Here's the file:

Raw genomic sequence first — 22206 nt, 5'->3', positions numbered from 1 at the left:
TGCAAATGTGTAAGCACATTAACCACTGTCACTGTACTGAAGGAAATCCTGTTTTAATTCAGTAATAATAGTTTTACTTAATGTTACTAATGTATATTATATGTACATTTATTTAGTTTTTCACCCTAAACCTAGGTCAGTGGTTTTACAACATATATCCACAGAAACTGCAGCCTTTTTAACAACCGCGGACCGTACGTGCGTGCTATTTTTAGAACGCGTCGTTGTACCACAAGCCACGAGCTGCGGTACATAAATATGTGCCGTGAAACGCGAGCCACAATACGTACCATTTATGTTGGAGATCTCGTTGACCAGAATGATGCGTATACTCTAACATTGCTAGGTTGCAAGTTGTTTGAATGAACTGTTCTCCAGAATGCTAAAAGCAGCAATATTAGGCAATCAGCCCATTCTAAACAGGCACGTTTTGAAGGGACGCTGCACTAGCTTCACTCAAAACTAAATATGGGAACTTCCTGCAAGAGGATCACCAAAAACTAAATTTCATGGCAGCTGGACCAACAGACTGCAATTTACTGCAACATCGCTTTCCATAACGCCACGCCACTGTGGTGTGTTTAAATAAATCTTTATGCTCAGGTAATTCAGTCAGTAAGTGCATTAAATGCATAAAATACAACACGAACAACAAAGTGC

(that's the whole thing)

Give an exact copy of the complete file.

Raw genomic sequence first — 22206 nt, 5'->3', positions numbered from 1 at the left:
TGCAAATGTGTAAGCACATTAACCACTGTCACTGTACTGAAGGAAATCCTGTTTTAATTCAGTAATAATAGTTTTACTTAATGTTACTAATGTATATTATATGTACATTTATTTAGTTTTTCACCCTAAACCTAGGTCAGTGGTTTTACAACATATATCCACAGAAACTGCAGCCTTTTTAACAACCGCGGACCGTACGTGCGTGCTATTTTTAGAACGCGTCGTTGTACCACAAGCCACGAGCTGCGGTACATAAATATGTGCCGTGAAACGCGAGCCACAATACGTACCATTTATGTTGGAGATCTCGTTGACCAGAATGATGCGTATACTCTAACATTGCTAGGTTGCAAGTTGTTTGAATGAACTGTTCTCCAGAATGCTAAAAGCAGCAATATTAGGCAATCAGCCCATTCTAAACAGGCACGTTTTGAAGGGACGCTGCACTAGCTTCACTCAAAACTAAATATGGGAACTTCCTGCAAGAGGATCACCAAAAACTAAATTTCATGGCAGCTGGACCAACAGACTGCAATTTACTGCAACATCGCTTTCCATAACGCCACGCCACTGTGGTGTGTTTAAATAAATCTTTATGCTCAGGTAATTCAGTCAGTAAGTGCATTAAATGCATAAAATACAACACGAACAACAAAGTGC